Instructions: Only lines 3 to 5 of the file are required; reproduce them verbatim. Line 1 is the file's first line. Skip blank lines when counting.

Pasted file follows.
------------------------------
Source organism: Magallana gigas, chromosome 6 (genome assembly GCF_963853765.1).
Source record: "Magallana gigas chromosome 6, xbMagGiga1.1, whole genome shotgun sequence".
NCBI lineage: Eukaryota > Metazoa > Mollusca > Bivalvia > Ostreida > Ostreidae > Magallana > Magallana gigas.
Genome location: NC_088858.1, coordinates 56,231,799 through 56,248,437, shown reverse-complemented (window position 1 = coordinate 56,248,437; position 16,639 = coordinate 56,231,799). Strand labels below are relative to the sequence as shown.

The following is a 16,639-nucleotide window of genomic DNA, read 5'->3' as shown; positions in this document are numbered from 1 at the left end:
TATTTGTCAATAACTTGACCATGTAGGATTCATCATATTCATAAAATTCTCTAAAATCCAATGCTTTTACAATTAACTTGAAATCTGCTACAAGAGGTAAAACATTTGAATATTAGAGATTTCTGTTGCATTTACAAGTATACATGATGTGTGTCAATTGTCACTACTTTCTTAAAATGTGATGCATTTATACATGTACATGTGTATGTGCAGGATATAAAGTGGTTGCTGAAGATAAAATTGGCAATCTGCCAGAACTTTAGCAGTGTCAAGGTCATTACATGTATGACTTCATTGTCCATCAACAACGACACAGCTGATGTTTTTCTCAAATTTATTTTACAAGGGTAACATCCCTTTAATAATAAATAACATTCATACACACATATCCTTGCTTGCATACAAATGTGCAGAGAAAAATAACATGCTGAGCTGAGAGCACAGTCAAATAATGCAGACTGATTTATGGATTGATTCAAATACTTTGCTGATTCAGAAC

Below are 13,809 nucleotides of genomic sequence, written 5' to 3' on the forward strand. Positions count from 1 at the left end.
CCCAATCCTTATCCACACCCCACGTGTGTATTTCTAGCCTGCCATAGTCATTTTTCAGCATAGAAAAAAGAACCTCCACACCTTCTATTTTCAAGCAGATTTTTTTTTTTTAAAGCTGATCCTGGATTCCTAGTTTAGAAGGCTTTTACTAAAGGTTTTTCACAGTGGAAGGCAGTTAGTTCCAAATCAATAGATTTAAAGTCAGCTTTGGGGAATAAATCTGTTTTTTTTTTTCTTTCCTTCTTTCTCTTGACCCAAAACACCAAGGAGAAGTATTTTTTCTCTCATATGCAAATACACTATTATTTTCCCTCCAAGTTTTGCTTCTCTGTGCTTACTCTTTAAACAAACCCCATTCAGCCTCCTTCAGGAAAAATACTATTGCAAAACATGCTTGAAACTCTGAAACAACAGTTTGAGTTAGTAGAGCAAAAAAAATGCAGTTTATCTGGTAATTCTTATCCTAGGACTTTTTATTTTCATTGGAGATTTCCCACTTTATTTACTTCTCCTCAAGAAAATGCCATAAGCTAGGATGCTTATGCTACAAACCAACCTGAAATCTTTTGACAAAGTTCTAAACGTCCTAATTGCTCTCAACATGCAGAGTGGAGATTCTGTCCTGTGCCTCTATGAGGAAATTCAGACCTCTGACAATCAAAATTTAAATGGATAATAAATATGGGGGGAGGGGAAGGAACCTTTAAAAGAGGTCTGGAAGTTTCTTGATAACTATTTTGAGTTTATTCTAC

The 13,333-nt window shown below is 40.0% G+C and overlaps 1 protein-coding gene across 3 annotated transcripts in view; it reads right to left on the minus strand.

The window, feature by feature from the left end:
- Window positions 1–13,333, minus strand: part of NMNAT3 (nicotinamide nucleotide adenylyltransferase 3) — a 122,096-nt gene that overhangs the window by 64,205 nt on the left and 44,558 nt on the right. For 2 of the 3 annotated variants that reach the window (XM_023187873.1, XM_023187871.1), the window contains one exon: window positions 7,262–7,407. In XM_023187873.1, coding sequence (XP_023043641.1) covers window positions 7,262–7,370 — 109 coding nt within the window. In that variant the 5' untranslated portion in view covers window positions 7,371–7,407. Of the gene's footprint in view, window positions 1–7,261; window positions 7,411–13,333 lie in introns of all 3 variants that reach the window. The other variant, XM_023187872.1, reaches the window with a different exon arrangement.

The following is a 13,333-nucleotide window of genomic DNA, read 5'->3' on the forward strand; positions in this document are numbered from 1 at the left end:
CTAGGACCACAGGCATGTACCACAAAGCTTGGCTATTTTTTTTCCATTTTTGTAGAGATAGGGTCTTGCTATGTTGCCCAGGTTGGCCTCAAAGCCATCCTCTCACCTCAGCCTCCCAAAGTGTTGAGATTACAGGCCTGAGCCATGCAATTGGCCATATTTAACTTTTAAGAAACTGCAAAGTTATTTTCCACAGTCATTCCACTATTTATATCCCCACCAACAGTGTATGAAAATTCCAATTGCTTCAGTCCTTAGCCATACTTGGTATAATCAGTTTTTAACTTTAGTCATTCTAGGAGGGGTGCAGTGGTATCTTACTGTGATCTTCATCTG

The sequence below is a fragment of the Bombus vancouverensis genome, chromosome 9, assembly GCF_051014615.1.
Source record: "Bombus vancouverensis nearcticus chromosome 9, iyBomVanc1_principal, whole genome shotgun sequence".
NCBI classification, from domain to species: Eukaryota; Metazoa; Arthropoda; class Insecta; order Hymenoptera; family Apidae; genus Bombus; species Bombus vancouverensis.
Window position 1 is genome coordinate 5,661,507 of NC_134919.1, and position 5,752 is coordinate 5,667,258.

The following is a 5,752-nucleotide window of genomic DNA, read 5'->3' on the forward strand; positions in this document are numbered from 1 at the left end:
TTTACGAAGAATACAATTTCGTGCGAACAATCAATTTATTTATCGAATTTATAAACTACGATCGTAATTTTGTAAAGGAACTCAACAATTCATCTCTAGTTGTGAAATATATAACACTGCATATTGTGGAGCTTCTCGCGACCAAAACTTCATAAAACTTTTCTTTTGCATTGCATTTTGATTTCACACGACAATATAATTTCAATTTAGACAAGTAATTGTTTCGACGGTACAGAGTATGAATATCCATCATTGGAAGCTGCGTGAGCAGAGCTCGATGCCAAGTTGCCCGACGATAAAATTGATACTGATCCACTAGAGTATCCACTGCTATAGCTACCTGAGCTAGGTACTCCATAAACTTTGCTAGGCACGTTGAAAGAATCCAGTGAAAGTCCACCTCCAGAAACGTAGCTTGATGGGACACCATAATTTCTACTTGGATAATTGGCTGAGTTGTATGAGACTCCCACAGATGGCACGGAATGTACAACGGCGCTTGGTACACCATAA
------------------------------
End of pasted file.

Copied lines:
NCBI lineage: Eukaryota > Metazoa > Mollusca > Bivalvia > Ostreida > Ostreidae > Magallana > Magallana gigas.
Genome location: NC_088858.1, coordinates 56,231,799 through 56,248,437, shown reverse-complemented (window position 1 = coordinate 56,248,437; position 16,639 = coordinate 56,231,799). Strand labels below are relative to the sequence as shown.

The following is a 16,639-nucleotide window of genomic DNA, read 5'->3' as shown; positions in this document are numbered from 1 at the left end: